Thus says the Lord of hosts: Peoples shall yet come, the inhabitants of many cities; the inhabitants of one city shall go to another, saying, ‘Come, let us go to entreat the favour of the Lord, and to seek the Lord of hosts; I myself am going.’ Many peoples and strong nations shall come to seek the Lord of hosts in Jerusalem, and to entreat the favour of the Lord. Thus says the Lord of hosts: In those days ten men from nations of every language shall take hold of a Jew, grasping his garment and saying, ‘Let us go with you, for we have heard that God is with you.’
The final oracles look forward to the coming of God’s reign, centred on Jerusalem. They describe a pilgrimage of peoples and nations encouraging one another to journey towards God’s dwelling place and to seek God’s favour. The first speaks of gathering in God’s faithful people.
Verse 23 projects this hope into an unspecified, more remote future and it may be a later addition. It is explicit in its universal scope and ten from each nation represent the whole population. It contains the first scriptural usage of ‘Jew’ (rather than Judean etc), to signify someone’s religious commitment as distinct from indicating ethnicity. The reference to a garment relates to the distinctive clothing (see Matt.23:5) that made such a person easily identifiable. Such clothing emerged within priestly groups during the second temple period.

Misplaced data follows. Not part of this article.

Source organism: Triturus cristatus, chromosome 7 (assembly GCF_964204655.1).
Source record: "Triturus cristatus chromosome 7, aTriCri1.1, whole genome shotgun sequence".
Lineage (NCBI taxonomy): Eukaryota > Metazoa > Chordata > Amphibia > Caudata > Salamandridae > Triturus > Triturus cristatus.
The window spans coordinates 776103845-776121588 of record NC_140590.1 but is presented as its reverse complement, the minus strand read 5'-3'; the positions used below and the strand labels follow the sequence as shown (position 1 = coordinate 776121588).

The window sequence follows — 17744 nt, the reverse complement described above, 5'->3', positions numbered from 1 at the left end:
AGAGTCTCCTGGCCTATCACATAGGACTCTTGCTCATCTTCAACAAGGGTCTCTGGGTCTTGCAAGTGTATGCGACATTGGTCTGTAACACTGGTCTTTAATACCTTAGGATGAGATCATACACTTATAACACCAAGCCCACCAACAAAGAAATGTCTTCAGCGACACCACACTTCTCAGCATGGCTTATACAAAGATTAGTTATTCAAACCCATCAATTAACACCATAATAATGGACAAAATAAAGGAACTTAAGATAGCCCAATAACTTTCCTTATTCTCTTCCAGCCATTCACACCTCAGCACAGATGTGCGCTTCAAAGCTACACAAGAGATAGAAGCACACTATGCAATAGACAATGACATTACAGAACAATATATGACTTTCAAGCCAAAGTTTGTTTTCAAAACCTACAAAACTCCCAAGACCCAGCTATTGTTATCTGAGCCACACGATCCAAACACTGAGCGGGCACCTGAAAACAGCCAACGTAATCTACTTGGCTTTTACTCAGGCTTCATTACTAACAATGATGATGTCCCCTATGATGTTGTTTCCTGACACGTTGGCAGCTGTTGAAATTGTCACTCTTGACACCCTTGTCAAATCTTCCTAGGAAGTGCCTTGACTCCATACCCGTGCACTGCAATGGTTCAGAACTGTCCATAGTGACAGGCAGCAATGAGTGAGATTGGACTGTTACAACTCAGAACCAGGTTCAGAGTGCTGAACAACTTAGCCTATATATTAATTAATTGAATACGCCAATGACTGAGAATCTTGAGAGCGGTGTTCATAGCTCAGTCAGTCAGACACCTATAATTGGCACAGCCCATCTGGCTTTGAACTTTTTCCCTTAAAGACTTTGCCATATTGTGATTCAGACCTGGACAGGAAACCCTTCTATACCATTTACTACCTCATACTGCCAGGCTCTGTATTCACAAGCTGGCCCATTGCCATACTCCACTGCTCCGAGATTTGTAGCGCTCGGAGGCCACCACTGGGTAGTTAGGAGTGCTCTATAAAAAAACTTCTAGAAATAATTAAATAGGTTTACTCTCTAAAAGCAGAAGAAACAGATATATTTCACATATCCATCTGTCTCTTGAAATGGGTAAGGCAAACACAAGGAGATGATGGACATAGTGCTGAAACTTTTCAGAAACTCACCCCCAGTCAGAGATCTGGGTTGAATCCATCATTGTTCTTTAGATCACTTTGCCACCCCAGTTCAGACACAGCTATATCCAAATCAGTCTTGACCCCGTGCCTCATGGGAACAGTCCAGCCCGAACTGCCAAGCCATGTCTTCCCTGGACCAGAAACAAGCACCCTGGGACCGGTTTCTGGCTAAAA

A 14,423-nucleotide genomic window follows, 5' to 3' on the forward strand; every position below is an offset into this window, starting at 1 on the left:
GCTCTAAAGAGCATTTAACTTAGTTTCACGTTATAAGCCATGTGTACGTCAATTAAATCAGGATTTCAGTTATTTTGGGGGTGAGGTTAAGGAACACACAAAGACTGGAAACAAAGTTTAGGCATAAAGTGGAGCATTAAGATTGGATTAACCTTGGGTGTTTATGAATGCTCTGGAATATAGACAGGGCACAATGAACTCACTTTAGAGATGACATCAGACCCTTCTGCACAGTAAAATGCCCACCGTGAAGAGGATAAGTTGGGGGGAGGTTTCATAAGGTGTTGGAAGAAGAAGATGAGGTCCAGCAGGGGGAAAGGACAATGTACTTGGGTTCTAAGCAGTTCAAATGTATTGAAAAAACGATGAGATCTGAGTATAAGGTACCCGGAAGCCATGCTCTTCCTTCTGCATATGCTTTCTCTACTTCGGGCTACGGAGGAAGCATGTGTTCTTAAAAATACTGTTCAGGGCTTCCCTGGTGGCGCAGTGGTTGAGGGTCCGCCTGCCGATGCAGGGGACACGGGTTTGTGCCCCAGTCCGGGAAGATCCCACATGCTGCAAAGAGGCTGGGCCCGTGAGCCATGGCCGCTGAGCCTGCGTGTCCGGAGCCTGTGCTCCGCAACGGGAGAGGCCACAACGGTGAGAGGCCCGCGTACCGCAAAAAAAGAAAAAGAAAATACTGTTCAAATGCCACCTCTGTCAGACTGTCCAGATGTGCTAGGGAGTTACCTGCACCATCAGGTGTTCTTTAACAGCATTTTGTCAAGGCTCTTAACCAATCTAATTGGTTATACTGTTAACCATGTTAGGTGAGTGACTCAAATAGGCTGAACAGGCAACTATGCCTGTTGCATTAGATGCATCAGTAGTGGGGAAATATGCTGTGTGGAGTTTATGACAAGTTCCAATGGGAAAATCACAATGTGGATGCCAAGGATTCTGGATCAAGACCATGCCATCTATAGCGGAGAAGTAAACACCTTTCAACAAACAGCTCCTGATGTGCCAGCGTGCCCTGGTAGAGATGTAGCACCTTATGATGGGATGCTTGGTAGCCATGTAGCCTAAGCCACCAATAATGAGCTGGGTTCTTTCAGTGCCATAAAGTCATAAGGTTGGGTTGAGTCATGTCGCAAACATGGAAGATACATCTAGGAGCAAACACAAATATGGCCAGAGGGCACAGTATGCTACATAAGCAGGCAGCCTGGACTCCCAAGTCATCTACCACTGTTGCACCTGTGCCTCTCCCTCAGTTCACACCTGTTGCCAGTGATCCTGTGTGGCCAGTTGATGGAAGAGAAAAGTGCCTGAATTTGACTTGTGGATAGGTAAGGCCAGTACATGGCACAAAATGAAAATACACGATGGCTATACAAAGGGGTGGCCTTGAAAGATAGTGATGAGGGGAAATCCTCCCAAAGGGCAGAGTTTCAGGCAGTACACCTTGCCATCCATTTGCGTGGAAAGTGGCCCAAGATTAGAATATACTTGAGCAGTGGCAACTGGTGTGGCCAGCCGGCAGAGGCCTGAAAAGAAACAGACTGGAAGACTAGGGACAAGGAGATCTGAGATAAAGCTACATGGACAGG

The remarkable feature of this oracle is the occurrence of ‘God’, and not Lord, in the final sentence. These pilgrims don’t journey as converts; they don’t yet know God, nor what a covenant relationship entails, nor about the nature and purposes of God. They choose to associate themselves with the faithful community in Jerusalem because they’ve heard that a powerful God is present with the people there. They want to find out about this God and to share in the benefits that this God bestows on the community.
This represents a fulfilment of the promise to Abraham in Gen.12:3 that through him all the nations of the world would be blessed, which is not the same as becoming members of the covenant community.
As Christians we’re called to be visible in our world; gathered as congregations that live in distinctive, desirable ways, testifying to the righteous power of God active in our midst. To be a foretaste of God’s kingdom, the new Jerusalem, beacons of hope, welcoming any who come seeking, so that God may bless them too.
Gracious God, we rejoice that you’ve revealed yourself through Jesus Christ and that we can know your presence in every moment of life. We thank you for the congregations where our faith was nurtured.
May our lives witness to your loving purposes in distinctive, Christlike, ways as we join in your work of kingdom building. May the world be drawn to seek you in our midst, that you may bless them. Amen
The Rev’d Dr Janet Tollington is a retired minister and member of Downing Place URC in Cambridge.